Food Allergy Management at School.
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<p><strong>BACKGROUND: </strong>Approximately 8% of schoolchildren in the United States experience potentially life-threatening food allergies. They must diligently avoid allergenic foods and have prompt access to epinephrine to treat anaphylaxis. These prevention strategies must be sustained without interruption, posing a range of challenges at school.</p>
<p><strong>METHODS: </strong>We conducted semi-structured interviews with 178 participants about their experiences managing food allergies outside the home. Interviews were transcribed and analyzed using an iterative approach in NVivo 10.</p>
<p><strong>RESULTS: </strong>Participants reported highly varied school experiences across the ecological model. They described the need to be proactive and self-sufficient to manage food allergies. Whereas food allergy-related social exclusion was common, participants also described positive peer interactions, including intensive peer engagement and support. They perceived that formal school policies were limited in scope and inconsistently implemented. Prevention-oriented policies were more common in lower grades than in higher grades.</p>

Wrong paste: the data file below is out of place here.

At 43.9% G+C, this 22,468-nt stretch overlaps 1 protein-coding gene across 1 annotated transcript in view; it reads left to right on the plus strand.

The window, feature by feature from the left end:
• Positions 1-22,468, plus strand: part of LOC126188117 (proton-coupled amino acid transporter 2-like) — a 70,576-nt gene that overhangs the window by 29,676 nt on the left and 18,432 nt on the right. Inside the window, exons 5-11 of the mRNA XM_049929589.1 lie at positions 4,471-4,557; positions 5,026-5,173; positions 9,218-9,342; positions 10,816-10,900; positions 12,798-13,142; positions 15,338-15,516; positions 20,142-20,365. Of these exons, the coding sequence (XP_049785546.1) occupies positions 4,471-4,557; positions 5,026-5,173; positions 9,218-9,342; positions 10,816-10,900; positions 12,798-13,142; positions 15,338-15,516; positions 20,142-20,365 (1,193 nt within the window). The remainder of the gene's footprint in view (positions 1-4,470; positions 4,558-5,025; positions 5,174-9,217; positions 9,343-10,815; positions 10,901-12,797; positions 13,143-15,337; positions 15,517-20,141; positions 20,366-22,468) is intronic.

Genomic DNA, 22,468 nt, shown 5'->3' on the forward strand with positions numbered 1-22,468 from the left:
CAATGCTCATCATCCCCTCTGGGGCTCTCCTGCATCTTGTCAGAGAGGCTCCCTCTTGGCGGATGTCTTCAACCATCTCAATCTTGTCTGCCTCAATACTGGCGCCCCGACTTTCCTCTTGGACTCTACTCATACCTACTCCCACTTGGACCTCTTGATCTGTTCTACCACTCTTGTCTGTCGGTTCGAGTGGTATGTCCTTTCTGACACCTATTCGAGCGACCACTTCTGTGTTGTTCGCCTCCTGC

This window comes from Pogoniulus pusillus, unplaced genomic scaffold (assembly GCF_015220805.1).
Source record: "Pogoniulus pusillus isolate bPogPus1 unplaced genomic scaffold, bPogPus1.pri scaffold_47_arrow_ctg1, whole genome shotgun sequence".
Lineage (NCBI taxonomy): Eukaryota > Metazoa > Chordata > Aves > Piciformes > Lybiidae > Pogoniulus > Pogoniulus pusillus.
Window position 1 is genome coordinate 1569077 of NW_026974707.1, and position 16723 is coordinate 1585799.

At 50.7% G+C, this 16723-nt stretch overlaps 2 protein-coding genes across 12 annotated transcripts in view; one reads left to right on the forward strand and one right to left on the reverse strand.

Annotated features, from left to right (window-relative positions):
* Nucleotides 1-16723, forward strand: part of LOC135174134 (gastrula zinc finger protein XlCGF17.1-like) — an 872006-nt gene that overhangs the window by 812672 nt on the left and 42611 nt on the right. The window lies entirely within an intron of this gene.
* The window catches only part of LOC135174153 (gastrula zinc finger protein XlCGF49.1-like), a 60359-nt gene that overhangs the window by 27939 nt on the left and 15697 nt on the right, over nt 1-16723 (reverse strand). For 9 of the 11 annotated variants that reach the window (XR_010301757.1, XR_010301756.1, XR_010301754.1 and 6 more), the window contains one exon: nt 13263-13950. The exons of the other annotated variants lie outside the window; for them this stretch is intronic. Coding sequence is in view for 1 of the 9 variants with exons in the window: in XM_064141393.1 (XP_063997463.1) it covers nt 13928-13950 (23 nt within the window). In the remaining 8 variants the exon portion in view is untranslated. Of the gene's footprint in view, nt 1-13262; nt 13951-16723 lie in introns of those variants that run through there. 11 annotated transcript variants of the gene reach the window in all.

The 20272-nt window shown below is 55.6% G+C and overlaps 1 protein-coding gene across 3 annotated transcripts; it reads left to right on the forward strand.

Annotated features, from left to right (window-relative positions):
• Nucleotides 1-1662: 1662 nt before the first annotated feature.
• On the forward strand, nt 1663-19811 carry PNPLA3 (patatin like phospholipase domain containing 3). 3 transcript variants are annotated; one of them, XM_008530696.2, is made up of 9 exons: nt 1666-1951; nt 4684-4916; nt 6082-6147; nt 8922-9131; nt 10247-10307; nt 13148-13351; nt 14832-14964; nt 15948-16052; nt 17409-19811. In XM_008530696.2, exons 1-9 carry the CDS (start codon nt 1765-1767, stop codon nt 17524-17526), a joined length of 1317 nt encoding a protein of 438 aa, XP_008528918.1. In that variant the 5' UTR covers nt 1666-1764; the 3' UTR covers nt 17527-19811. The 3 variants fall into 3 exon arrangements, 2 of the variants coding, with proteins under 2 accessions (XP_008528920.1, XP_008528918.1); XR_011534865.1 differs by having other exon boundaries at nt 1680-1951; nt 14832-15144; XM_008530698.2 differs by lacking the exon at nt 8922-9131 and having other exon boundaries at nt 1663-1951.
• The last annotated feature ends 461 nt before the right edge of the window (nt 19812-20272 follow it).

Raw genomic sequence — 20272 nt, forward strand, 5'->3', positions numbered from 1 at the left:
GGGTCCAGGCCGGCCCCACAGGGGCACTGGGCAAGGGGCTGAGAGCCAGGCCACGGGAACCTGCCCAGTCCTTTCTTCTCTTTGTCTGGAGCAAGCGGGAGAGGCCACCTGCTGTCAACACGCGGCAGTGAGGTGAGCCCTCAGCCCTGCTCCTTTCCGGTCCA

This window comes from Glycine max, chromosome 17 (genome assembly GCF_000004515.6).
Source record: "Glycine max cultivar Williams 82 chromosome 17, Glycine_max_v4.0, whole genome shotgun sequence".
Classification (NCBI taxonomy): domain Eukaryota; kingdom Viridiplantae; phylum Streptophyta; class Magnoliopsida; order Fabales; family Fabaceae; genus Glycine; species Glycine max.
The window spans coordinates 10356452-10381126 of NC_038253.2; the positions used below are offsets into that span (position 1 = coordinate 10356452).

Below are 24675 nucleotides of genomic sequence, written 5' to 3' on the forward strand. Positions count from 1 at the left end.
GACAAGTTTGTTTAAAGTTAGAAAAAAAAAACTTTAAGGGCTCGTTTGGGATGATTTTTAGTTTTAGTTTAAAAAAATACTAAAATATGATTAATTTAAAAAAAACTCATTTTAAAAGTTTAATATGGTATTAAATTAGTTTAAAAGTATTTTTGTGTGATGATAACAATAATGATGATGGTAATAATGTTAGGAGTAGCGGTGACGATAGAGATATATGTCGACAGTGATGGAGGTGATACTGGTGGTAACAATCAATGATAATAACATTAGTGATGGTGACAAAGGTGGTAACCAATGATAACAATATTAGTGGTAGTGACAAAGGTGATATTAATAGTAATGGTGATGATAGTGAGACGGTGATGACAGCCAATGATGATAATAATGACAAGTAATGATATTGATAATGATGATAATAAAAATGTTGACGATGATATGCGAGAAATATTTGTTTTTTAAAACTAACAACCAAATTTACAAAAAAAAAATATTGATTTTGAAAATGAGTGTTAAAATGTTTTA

<p><strong>CONCLUSIONS: </strong>Poorly defined and implemented policies disrupted students' social and educational experiences at school, families' relationships with school staff, and, ultimately, the safety and wellbeing of students with allergies. Given the high prevalence of food allergies among children, these findings demonstrate the need for multiple layers of support to facilitate safe, socially inclusive food allergy management at schools.</p>
J Sch Health